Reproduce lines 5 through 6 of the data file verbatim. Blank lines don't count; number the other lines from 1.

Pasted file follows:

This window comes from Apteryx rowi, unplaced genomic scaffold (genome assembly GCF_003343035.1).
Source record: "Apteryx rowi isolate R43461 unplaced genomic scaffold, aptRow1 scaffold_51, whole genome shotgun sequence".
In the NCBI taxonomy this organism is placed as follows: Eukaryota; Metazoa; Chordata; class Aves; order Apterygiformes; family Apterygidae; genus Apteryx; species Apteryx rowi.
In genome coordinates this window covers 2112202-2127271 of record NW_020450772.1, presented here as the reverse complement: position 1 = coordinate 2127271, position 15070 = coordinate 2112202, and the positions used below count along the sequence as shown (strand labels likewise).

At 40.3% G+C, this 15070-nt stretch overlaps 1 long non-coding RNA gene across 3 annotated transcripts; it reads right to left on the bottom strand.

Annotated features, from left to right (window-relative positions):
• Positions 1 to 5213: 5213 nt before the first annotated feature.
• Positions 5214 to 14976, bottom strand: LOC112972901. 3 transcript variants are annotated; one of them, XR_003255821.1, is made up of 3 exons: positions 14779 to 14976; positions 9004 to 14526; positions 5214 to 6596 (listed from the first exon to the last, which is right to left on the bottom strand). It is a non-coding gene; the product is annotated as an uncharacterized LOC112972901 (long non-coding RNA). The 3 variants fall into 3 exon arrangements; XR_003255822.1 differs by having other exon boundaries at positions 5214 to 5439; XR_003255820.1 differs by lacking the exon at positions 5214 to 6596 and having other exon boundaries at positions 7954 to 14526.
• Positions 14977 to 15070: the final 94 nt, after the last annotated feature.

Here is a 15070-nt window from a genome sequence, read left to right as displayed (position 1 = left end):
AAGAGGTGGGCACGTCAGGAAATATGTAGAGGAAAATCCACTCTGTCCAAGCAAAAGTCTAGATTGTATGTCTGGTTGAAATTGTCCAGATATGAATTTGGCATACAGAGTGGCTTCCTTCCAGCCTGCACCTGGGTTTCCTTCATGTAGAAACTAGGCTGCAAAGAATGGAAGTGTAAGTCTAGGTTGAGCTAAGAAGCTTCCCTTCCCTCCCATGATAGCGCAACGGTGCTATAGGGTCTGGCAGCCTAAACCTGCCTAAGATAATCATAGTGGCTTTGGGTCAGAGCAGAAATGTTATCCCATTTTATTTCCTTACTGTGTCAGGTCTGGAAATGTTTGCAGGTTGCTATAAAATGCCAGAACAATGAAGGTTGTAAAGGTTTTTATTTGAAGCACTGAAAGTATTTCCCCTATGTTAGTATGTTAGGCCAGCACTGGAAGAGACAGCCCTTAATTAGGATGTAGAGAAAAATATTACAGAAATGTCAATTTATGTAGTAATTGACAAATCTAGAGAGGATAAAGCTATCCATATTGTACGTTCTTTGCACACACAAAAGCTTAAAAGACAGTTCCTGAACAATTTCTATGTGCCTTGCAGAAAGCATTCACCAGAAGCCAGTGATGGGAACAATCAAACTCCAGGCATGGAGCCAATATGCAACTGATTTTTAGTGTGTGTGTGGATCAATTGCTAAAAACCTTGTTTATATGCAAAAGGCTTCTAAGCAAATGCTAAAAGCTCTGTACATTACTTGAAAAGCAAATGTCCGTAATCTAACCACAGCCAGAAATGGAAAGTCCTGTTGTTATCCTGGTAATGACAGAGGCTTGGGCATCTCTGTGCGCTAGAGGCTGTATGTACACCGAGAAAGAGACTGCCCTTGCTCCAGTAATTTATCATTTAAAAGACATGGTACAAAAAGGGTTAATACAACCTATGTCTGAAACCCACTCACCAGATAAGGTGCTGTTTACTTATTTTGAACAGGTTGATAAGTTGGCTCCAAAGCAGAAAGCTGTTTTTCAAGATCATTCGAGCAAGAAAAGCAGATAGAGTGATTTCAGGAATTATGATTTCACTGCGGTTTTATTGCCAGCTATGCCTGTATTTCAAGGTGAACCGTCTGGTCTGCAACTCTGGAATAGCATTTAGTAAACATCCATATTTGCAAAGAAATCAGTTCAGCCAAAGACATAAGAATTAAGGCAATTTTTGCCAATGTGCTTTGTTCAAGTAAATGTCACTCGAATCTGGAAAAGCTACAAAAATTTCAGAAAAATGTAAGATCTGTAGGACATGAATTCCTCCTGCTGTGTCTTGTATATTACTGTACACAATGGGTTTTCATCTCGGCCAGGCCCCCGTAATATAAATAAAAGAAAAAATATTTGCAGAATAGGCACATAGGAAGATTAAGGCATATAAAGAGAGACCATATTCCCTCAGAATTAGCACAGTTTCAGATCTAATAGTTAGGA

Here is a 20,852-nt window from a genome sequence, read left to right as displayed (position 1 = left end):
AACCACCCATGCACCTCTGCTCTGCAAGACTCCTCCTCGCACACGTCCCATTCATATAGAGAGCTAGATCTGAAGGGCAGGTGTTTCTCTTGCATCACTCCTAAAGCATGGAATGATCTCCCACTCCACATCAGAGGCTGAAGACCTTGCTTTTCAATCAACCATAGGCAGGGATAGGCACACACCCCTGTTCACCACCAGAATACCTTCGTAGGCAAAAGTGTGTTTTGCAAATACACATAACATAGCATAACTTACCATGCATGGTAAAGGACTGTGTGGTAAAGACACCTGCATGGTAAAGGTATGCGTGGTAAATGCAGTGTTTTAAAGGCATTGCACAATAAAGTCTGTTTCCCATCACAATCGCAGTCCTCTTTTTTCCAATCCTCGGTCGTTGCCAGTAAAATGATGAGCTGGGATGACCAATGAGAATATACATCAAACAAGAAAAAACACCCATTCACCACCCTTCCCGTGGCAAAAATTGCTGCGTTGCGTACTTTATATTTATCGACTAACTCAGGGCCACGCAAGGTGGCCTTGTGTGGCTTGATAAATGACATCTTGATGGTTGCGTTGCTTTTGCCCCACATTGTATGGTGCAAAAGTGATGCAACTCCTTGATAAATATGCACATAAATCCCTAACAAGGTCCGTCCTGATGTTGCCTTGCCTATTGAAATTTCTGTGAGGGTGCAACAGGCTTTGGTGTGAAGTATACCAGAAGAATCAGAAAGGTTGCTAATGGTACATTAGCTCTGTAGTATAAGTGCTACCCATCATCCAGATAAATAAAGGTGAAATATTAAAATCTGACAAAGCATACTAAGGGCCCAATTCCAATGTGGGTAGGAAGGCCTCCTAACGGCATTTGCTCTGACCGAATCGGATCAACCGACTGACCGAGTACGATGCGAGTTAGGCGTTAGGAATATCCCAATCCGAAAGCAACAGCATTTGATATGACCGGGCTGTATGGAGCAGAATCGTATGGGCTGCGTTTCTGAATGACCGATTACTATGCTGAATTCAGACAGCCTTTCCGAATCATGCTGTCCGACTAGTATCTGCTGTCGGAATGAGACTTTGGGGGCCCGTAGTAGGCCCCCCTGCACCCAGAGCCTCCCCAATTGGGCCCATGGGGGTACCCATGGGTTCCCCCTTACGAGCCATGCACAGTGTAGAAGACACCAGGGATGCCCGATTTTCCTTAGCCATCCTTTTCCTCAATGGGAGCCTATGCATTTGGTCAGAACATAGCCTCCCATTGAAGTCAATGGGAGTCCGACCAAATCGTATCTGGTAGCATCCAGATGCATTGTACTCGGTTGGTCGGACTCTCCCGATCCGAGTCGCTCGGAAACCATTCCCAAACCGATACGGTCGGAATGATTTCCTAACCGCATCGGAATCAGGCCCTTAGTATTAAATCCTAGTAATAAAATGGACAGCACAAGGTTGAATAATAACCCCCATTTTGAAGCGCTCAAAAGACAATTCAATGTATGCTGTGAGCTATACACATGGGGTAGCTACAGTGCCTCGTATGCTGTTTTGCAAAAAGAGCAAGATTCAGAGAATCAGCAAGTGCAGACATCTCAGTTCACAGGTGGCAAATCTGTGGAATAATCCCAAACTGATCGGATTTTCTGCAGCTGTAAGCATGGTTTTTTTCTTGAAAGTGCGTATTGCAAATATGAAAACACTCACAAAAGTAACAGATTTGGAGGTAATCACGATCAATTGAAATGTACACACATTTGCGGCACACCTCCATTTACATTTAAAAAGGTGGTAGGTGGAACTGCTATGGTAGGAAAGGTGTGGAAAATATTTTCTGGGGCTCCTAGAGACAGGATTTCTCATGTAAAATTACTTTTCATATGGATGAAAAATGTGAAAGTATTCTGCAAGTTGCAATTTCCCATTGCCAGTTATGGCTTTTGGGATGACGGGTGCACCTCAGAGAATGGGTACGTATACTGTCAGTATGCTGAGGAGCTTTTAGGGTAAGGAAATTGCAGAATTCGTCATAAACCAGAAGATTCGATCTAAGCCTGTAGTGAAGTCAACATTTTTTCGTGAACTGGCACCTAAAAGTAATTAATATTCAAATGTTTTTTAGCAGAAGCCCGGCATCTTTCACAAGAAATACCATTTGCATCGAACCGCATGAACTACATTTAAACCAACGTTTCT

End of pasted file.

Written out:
At 40.3% G+C, this 15070-nt stretch overlaps 1 long non-coding RNA gene across 3 annotated transcripts; it reads right to left on the bottom strand.

Annotated features, from left to right (window-relative positions):